Company processes and policies

Companies can also implement internal processes and policies to avoid and detect possible security breaches.

Clearly, companies must have internal security processes to ensure the right people access the data necessary to do their job.

If a person does not need a specific type of data, access should be removed.

The proper internal approval process should be implemented to ensure management has visibility as to who is engaging in what type of processing activity within an organization.

Monitoring activity 

The company’s IT teams should have monitoring systems in place to ensure the company records are kept confidential and minimize the risk of a breach.

If there is a breach or data compromised, the company should trigger the proper verification and investigation to ensure they record what happened, the nature of the breach, its gravity and the manner it was dealt with.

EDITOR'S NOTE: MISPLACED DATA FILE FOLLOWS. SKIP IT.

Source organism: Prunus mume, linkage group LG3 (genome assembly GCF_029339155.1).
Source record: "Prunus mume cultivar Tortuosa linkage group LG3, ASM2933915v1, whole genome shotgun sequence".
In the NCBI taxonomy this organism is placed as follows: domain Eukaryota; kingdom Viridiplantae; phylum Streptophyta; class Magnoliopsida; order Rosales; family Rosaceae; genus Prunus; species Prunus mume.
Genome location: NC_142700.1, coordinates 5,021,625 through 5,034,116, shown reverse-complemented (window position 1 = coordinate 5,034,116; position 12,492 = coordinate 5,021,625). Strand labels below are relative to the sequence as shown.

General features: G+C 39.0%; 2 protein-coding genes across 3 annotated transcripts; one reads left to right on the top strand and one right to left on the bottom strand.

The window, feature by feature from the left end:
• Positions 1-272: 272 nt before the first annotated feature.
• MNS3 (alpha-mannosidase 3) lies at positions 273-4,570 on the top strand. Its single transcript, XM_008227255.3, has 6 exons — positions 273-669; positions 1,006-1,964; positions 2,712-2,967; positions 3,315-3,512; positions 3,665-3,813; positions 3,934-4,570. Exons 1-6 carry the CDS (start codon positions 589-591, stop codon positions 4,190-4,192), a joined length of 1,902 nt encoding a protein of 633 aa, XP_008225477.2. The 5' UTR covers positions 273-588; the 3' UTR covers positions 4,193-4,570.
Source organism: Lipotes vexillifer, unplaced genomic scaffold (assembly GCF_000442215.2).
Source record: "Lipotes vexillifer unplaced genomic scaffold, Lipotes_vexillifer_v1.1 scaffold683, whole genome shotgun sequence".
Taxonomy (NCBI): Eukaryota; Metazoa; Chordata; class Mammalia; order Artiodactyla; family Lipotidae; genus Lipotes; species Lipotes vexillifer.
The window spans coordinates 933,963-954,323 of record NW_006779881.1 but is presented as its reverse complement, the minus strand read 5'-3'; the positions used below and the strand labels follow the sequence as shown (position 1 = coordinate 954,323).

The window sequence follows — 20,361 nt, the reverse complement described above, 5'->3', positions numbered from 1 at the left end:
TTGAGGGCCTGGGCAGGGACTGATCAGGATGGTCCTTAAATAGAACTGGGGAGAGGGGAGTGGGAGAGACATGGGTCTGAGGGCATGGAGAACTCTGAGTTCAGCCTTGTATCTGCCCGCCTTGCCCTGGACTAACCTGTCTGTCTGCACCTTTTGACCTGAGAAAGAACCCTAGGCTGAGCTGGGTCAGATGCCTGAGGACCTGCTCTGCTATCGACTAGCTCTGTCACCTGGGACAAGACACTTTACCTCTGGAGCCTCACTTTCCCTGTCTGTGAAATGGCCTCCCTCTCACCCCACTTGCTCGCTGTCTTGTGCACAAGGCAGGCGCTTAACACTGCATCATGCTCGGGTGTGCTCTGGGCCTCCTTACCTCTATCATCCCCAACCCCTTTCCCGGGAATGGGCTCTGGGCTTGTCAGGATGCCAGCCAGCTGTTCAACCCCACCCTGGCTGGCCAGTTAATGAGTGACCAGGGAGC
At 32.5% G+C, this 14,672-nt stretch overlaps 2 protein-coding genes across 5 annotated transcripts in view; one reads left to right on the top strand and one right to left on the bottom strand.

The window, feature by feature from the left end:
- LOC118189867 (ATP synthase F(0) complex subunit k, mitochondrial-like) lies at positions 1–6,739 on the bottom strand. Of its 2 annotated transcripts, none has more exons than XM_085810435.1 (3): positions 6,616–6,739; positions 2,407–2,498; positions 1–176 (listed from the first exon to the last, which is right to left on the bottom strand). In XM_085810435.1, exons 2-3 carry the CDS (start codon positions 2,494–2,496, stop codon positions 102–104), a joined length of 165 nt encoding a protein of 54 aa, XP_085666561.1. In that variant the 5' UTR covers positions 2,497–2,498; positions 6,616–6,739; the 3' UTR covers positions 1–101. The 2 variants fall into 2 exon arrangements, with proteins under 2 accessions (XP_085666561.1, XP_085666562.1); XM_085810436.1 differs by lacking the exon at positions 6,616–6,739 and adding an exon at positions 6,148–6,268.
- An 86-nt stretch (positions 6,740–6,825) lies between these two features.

Data breaches should then be recorded in a data breach registry in case a supervisory authority demands access to it. 

Staff should be trained to monitor and detect suspicious data access. 

Categorizing security incidents

It’s a good practice to define the different categories of security incidents and depending on the category of the security incident, a company will have a set of steps or measures to take to deal with the breach.

The security incidents can be categorized in the order of gravity.

Some security incidents may be minor in consequence and while others may result in a significant consequence to an organization.

Companies should map that out in advance.

Remedial actions

Whenever there is a data breach, companies must manage the actual breach and should take the necessary steps to remedy the breach.

In some cases, a company may not have the necessary expertise internally to assess what happened or what to remedy.

Depending on the circumstances, it may be worth it working with a forensic expert to assess the breach and provide recommendations as to who to remedy the breach going forward.